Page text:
Statistics Netherlands (Centraal Bureau voor de Statistiek, or CBS) releases its publishable
1. Broad description
information in its output database StatLine on the Internet, www.cbs.nl/en/statline. Usually, this
information takes the form of multidimensional tables, or data cubes. These tabulations are safe
from the perspective of statistical confidentiality protection. The user selects and processes his
own views on these data cubes. Occasionally, statistical work is commissioned
and paid for by third parties, resulting in data cubes.
2. Why is it good practice?
Data cubes are the main vehicle for releasing all statistical information. Statistical
confidentiality protection is applied in a routine fashion. Moreover, data cubes can be easily
linked and compared on a meso level. Conversely, a lack of coherence is easily discovered. Adding
data cubes to the StatLine database ensures that statistical information is produced
and published to serve the public at large.
3. Target audience
Data cubes are primarily made and used to serve the public at large. Even if they are produced
and paid for by a third party, as a matter of policy the resulting data cubes are available for all.
4. Detailed description
Statistics Netherlands has published several papers on the art of ‘cubism’.
5. Supporting legislation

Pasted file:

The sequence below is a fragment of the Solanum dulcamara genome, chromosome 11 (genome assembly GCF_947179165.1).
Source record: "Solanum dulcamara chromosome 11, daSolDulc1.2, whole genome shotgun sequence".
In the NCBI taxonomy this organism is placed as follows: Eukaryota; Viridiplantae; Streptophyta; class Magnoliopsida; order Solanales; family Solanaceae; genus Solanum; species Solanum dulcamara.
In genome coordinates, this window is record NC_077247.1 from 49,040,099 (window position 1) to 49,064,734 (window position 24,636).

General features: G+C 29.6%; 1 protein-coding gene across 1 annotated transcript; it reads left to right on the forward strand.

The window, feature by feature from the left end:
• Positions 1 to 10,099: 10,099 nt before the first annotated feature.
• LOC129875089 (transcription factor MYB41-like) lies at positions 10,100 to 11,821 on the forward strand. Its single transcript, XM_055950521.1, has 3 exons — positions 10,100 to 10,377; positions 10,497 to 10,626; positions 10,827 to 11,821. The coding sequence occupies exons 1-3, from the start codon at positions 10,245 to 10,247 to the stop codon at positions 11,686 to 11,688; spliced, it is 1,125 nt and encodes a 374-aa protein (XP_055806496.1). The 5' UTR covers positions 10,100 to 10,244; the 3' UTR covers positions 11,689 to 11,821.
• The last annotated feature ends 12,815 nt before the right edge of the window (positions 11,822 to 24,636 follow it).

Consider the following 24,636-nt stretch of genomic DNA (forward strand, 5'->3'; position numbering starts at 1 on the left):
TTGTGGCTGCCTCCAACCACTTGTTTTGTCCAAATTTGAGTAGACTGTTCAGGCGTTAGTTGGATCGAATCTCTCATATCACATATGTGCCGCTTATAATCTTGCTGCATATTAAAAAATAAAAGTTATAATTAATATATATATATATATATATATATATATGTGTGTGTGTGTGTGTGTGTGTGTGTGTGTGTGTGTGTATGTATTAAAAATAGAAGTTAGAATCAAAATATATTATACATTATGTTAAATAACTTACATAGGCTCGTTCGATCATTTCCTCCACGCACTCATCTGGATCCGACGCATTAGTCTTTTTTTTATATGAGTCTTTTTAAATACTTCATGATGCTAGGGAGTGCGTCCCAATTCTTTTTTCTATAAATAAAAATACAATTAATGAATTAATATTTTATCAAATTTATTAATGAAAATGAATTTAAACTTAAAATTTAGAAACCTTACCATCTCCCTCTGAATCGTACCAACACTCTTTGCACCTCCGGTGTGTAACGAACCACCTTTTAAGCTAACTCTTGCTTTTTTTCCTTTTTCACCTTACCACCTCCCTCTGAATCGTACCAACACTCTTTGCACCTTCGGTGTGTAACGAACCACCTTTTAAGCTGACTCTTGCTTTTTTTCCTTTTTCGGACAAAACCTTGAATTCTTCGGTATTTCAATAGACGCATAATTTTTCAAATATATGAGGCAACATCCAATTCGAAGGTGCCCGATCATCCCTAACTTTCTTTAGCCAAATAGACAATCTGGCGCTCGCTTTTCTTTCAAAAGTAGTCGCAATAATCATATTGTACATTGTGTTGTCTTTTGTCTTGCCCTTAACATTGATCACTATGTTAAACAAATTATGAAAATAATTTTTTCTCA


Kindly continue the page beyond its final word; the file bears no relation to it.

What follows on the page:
Three sections of the Statistics Netherlands Act (www.cbs.nl/en-GB/menu/organisatie/
statistics-netherlans-act.htm) are relevant, pertaining to its general public task, its
commissioned work, and the precondition of statistical confidentiality.
Section 3 states that it is the legal task of Statistics Netherlands “to carry out statistical
research for the government for practice, policy and research purposes and to publish the
statistics compiled on the basis of such research”.
According to section 5, “CBS may occasionally carry out statistical work for third parties.”
Section 37 reads:
“1. The data received by the director general in connection with the performance of his duties
to implement this act shall be used solely for statistical purposes.
2. The data referred to in the first subsection shall not be provided to any persons other
than those charged with carrying out the duties of
3. The data referred to in the first subsection shall only be published in such a way that no
recognisable data can be derived from them about an individual person, household, company or
institution, unless, in the case of data relating to a company or institution, there
are good reasons to assume that the company or institution concerned
will not have any objections to the publication.”
Statistics Netherlands is in full control as far as statistical disclosure protection is concerned.
The user can rely on the professional quality of the statistical information. It is rewarding for
staff to produce information that is in demand. The data cubes make it ever easier to relate
various bits of statistical information to each other. Experiences with commissioned work may be
fed back into the standard statistical programme as an indication of user preferences.
By definition data cubes are less informative and less flexible than microdata (unit level
records) for researchers. As commissioned work has to be paid for, data cubes may appear to
be expensive for the commissioning party.
05 Feb 2015